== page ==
We had the good fortune of connecting with Cynthia Long and we’ve shared our conversation below.

Hi Cynthia, we’d love to hear more about your end-goal, professionally.
The Wind in My Sail How do you put the wind back in your sail after a tragic event? I lost my best friend, husband, and father of my children December 30, 2008. He had been battling illness for over 28 years and finally ended the struggle that day at 920 a.m. on a very gloomy, grey morning. I am known by others to say: It is not about the destination but the journey that is the most important. My journey to regain the “wind in my sail” began with participating in a grief support group called GriefShare. After 13 weeks, I realized I was masking a fake, pompous attitude that I was fine with my loss. It was one night after the last support meeting that I broke down and realized that I was not as strong as I thought I was. I had been an OR nurse and worked on trauma patients for over 25 years but this time my loss was not a patient. He was the love of my life. I soon took this 13 week class again and began to see the gift I had for helping others with their grief. It was then that my personal narrative of end of life and grief was evolving. I was asked, soon to be a grief counselor. As I write this synopsis of my life, I have been a GriefShare counselor for over ten years. I know I had a story but did I have the tools to express my story in such a way that others would find confidence and consolation in my message? I had little confidence in my story-telling. I knew I had to become a better public speaker. Out of the blue, the hospital where I worked had a Toastmaster club on campus but the hours were not conducive for my schedule. It was then I found a perfect club. I joined Downtown St Pete Toastmasters club in 2014. I dove right in and completed my first ten speeches within six months. I was excited to hone in my new, embellished skills. My mother always said I had the hands of a nurse when I would take care of my baby sister. Little did I know then, that the career of nursing would serve me well as a profession but more overly, a career that would promote my inner heart and soul. I love the field of nursing yet there was a tugging on my heart to learn more about communication. The seed of this interest began as a young Toastmaster. In 2015, I went back to school after 22 years. Not only was this a huge step for me, I went back to pursue a Masters in Communication on-line. As a Baby Boomer, there certainly was a learning curve. Thankfully my daughter was getting her Bachelors in Biology; therefore, was a necessary, available resource for me. After graduating with my Masters, my professor encouraged me to continue for my doctorate in communications. His encouragement appealed to carrying out this journey and message. My dissertation: End of Life Dialogue and its Influence on the Grief Process is completed and published. It all started with a desire and need to tell my story. One might say the stepping stones like GriefShare, Toastmasters, a communication masters and doctorate paved the way. It was my journey. My destination has just begun. Dr. Cynthia Long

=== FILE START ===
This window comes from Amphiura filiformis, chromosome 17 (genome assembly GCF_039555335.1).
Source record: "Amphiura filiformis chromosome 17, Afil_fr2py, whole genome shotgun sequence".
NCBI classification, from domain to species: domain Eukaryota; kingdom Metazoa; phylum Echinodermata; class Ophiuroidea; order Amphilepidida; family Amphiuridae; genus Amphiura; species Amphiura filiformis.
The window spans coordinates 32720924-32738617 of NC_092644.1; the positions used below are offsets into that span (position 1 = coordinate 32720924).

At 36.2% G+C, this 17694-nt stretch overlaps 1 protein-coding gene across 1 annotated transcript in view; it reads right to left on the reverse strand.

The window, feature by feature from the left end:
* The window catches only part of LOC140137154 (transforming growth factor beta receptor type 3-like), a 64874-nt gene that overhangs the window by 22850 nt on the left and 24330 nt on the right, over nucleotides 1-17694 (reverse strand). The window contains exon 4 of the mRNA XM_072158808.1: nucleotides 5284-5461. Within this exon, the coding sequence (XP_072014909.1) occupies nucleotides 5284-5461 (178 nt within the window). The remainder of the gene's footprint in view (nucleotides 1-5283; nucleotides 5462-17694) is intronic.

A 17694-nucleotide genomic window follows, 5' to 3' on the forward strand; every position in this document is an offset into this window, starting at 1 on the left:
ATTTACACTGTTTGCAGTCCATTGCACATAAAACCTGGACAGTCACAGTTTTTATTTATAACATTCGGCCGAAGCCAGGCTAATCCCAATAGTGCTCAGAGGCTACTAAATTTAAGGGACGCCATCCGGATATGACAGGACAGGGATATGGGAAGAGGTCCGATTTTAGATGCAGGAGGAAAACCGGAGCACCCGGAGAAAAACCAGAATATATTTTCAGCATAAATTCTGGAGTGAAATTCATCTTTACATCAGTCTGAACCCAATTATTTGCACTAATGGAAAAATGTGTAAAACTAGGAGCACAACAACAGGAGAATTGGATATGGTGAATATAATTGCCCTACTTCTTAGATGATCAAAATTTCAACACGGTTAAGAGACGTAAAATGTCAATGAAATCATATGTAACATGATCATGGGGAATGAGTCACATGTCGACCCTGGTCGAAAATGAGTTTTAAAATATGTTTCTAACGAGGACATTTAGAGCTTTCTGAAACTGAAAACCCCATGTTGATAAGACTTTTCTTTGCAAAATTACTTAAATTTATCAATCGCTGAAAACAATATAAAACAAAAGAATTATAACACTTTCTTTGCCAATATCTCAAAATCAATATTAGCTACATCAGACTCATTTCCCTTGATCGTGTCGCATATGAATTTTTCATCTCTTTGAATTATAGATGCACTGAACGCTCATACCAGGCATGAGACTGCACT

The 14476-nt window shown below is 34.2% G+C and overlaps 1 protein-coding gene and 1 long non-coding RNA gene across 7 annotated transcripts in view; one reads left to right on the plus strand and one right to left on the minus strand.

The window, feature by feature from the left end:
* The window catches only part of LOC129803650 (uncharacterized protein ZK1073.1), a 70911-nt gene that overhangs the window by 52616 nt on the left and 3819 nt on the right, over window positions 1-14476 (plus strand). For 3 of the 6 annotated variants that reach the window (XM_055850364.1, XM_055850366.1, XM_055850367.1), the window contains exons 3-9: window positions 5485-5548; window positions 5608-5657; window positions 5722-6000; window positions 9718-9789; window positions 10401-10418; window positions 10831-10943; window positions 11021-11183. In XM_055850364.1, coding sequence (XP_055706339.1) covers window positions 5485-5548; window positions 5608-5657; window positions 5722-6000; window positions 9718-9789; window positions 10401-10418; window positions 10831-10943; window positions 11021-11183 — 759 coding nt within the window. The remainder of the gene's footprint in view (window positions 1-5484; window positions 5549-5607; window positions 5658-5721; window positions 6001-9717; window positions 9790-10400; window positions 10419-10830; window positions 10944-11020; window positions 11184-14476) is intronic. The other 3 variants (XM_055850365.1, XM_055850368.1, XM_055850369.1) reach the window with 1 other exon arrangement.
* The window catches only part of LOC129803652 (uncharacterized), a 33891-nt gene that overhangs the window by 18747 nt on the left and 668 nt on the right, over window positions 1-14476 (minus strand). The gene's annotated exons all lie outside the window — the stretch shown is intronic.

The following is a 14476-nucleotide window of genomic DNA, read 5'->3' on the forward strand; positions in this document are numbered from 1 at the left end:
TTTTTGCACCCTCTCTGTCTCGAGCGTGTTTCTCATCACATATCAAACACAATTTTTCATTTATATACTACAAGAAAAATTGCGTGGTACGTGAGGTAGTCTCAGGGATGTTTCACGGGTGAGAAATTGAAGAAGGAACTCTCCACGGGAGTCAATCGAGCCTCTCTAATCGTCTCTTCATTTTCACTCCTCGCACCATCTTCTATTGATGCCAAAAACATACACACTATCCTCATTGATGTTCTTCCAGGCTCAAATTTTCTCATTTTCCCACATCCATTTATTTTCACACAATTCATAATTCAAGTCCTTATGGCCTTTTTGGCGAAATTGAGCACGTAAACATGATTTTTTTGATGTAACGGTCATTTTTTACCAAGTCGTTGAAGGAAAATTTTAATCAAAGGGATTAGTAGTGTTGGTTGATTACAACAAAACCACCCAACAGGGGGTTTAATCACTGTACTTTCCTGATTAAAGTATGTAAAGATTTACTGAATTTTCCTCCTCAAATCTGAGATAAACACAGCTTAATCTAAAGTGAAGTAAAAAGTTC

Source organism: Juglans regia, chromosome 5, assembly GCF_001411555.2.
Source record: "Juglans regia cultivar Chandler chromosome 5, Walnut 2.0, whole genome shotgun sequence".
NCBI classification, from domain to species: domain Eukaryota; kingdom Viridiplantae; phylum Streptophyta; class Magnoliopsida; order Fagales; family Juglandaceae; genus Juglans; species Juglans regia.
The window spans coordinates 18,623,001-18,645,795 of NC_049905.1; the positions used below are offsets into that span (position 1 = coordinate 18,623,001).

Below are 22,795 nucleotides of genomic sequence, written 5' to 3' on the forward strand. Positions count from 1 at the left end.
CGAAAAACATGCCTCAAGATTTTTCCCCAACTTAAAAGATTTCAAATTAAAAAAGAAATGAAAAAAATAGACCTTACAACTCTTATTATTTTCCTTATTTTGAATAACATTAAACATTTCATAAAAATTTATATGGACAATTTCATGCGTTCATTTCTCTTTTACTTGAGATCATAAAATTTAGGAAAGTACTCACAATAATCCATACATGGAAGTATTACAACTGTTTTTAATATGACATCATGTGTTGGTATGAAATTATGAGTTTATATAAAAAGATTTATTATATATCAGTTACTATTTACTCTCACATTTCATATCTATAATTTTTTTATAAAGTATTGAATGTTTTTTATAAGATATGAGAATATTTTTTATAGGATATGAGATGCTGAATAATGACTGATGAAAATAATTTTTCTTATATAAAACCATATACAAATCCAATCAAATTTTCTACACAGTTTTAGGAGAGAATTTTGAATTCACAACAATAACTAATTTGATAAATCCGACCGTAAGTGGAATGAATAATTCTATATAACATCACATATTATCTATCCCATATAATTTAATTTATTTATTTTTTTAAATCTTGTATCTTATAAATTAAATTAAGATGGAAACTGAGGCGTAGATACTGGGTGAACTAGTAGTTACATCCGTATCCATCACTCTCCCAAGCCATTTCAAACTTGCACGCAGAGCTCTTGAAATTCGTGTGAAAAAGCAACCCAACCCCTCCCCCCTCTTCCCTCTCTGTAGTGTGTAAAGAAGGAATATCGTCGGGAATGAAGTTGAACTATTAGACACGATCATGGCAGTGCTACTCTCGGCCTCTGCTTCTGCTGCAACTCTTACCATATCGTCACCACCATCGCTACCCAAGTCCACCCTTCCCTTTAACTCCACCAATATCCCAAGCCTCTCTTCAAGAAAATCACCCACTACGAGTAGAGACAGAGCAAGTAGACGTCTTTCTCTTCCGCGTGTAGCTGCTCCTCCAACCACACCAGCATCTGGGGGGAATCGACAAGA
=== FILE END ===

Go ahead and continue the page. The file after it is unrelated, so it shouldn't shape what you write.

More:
Can you open up a bit about your work and career? We’re big fans and we’d love for our community to learn more about your work.
As a baby boomer, I was very apprehensive to go back to school after 22 years especially on line. My masters was more technical but he doctorate was intense. I learned to be a great communication scholar and researcher. I would emphasize to anyone about any difficult journey is to NEVER give up on your dreams and goals.

If you had a friend visiting you, what are some of the local spots you’d want to take them around to?
I am an avid cyclist and have been cycling for over 40 years. I would say that you can see the best of St Pete on a bicycle. It is never too late to learn to cycle and build your endurance.

Who else deserves some credit and recognition?
My children have been instrumental in my journey. GriefShare started through Church Initiatives to help people through their grief. Toastmasters has helped me become a gifted motivational speaker. All my professors at Regent University.

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